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Who will buy Amazon's £270 e-reader?

BBC News BBC News 13/04/2016 By Rory Cellan-Jones
Man reads e-book on grass outside the Houses of Parliament: Has the demand for e-readers gone flat? © Getty Images Has the demand for e-readers gone flat?

It has a good claim to being the most daring and innovative technology company of the last 20 years. It has launched at least two world-changing businesses - an online retailer of breathtaking scale and efficiency and a cloud computing service that has changed the way thousands of businesses work. But why on Earth is Amazon launching another Kindle, and who on Earth is going to pay £270 for it?

That was what came into my head as a group of Amazon executives showed me their latest e-reader this week. I'd come to the warehouse in Hoxton - London's Hipster Central, where Amazon's fashion division is based - on the promise of learning about the tech firm's next giant leap forward. I'd rather hoped to hear that the Echo, a fascinating product which puts a virtual assistant inside a speaker, was coming to the UK.

Instead I am ushered into a library with a white table where the entire history of the Kindle is laid out, from the 2007 original, a chunky slab with a keyboard, to the slimline touchscreen Voyage. And then the new product, the Oasis is brought out.

It is a thing of beauty - slim and light, with a bright, very readable screen, the same page-size as previous Kindles but presented so that the rest of the device seems to melt away. Amazon's vice-president for industrial design, Chris Green, explains that the gold standard is paper, and that the Oasis takes the company another step towards that.

"Our goal is to get the device out of the way and just give you the content.. It's the best reading device we have ever made." The Wigan-born designer of all of Amazon's devices makes an eloquent case for the technology and craftsmanship which has gone into building the Oasis.

He raves about the back of the e-ink display: "200 microns - thinner than a sheet of tin foil" and about the "matrix of components" that makes for the perfect reading experience.

But then I come to the price - £270 (ok, £269.99) for an e-reader!

You can get a very nice illuminated touchscreen Kobo for £139, and Amazon's budget version of the Kindle costs just £59.99. And when I canvass opinions amongst colleagues I got this: "Blooming heck" (I paraphrase), "£270 just to read a book?" Then: "Think of all the books I could buy for that."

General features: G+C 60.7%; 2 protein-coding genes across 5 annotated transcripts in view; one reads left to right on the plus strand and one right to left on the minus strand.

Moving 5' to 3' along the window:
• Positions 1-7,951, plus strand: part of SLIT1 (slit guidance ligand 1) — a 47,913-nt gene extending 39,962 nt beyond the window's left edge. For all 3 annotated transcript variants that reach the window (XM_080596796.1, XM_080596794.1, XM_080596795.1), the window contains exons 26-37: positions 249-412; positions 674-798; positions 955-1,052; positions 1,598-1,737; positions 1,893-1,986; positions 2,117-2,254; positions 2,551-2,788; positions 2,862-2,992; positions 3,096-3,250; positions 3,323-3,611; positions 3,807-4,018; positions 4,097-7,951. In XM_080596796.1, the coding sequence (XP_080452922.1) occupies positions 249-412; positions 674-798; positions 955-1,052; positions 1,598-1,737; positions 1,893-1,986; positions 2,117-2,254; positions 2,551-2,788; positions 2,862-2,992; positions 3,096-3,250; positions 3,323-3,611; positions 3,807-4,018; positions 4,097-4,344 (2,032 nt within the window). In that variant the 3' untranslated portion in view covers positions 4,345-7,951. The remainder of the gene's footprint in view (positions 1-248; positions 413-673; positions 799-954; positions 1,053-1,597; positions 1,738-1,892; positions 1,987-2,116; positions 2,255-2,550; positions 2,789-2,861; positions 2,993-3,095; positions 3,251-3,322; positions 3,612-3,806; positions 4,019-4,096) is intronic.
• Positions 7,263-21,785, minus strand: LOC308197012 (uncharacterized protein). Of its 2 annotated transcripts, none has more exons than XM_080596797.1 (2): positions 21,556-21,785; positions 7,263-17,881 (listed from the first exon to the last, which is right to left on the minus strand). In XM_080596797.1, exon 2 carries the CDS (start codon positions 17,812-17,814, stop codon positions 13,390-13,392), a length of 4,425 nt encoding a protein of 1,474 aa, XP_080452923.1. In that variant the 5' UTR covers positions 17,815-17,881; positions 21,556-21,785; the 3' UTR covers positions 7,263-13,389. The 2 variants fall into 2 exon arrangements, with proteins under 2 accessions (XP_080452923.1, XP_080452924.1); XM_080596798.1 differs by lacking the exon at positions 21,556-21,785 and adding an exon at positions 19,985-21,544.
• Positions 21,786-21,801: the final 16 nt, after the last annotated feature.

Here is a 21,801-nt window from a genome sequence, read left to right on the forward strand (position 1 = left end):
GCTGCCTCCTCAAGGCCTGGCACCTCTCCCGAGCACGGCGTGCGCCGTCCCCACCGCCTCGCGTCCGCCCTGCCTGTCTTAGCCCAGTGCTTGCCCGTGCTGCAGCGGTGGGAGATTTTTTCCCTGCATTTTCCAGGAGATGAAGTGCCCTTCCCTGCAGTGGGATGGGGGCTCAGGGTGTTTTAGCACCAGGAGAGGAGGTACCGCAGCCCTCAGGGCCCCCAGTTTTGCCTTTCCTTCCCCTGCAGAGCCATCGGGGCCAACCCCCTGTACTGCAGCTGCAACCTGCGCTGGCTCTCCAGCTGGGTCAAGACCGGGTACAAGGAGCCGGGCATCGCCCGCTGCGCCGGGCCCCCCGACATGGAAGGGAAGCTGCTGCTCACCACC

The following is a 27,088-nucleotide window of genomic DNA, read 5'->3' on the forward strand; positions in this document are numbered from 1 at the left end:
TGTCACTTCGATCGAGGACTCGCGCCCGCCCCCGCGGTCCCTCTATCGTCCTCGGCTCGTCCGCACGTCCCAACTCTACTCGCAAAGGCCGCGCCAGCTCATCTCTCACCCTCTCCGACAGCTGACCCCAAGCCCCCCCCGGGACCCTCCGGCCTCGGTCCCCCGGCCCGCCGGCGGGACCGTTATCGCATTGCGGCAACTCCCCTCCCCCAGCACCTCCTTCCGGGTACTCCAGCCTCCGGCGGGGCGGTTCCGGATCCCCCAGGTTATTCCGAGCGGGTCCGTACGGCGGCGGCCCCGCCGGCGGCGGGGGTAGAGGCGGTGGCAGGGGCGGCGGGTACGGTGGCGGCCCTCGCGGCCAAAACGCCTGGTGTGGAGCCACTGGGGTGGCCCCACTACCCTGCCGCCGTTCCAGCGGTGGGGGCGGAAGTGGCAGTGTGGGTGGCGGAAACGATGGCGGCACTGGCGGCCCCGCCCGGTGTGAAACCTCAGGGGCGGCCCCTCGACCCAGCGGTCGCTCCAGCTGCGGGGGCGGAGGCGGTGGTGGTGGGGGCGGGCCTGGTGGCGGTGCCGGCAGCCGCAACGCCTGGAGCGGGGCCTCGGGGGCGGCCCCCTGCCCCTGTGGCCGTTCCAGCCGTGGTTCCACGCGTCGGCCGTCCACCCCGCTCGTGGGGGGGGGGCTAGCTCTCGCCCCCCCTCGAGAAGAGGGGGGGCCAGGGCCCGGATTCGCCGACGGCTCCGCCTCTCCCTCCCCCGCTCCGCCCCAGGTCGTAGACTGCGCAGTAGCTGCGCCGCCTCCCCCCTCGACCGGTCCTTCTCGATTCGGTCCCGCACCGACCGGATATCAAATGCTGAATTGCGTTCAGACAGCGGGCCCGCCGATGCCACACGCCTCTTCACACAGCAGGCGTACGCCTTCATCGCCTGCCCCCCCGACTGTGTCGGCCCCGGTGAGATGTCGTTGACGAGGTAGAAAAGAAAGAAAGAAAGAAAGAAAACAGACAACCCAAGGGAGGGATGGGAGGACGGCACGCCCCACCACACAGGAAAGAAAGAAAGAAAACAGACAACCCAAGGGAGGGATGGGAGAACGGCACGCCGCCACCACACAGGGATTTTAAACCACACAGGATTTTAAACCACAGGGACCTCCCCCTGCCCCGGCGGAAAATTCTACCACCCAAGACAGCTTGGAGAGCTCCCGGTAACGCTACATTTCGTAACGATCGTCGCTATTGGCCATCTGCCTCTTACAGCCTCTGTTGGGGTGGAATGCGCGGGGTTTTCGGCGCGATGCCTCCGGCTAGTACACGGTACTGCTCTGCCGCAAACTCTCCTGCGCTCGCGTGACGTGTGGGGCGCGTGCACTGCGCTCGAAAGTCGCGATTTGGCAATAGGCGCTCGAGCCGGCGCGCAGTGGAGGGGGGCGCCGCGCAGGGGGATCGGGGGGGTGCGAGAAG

And perhaps most pertinently: "I've got a phone, I've got a tablet, why do I need a Kindle?"

These days, you can read Kindle books on all sorts of devices, so why buy something separate?

Back at the Hoxton warehouse, the Amazon team concedes that there is a smaller market for e-readers than smartphones, but insists there is still a demand for Kindles, and even for a luxury-priced version like the Oasis. "This isn't going to be our highest volume device, we know that," says Jorrit Van der Meulen, who runs the devices business in Europe. "But for the people who buy it, you're absolutely not going to be able to prise it out of their hands."

The other question is whether the demand for digital books and hence for e-readers has now peaked. The Bookseller reports that UK sales of digital books by the five biggest publishers actually shrank in 2015, although Amazon is keen to stress that self-publishing on Kindle is soaring, and that it's handing more royalties direct to authors.

And while Waterstones' boss James Daunt described sales of Kindles as "pitiful" last October when he removed them from the shelves in his stores, Amazon tells me "the e-reader business continues to grow".

What is clear is that selling digital books and e-readers is now just a small part of this technology behemoth's activities and likely to get less significant in the future. Why then the big hoopla over the Kindle Oasis, with Jeff Bezos teasing today's big announcement in a tweet last week? Perhaps because the Kindle was Amazon's first and still most successful venture into hardware, and the signal that it was much more than just a very skilled online retailer.

The first version sold out within two hours and instantly made Amazon the leader in the move to digital publishing. Later gadgets - tablets, TV streaming devices, and the ill-fated phone - have had a more mixed reception and have not had the same impact on their markets.

Or perhaps the hard-driving Mr Bezos is still just a little sentimental about books and reading. After all, they are the foundation on which his empire was built. "It's right at the core of our DNA, we started selling books," Van der Meulen admits. But he says this is not about the boss's attachment to the past: "He loves to read, he loves devices but this isn't anything for Jeff, this is years and years of focusing on our customers."

Bezos has said in the past that Amazon's devices are sold at cost - they are designed to sell content rather than to be money-spinners in themselves - and his team insists that the same applies to the Oasis. But it's hard not to think that this Rolls-Royce of an e-reader is a monument to Amazon's past, rather than a signpost to its future.

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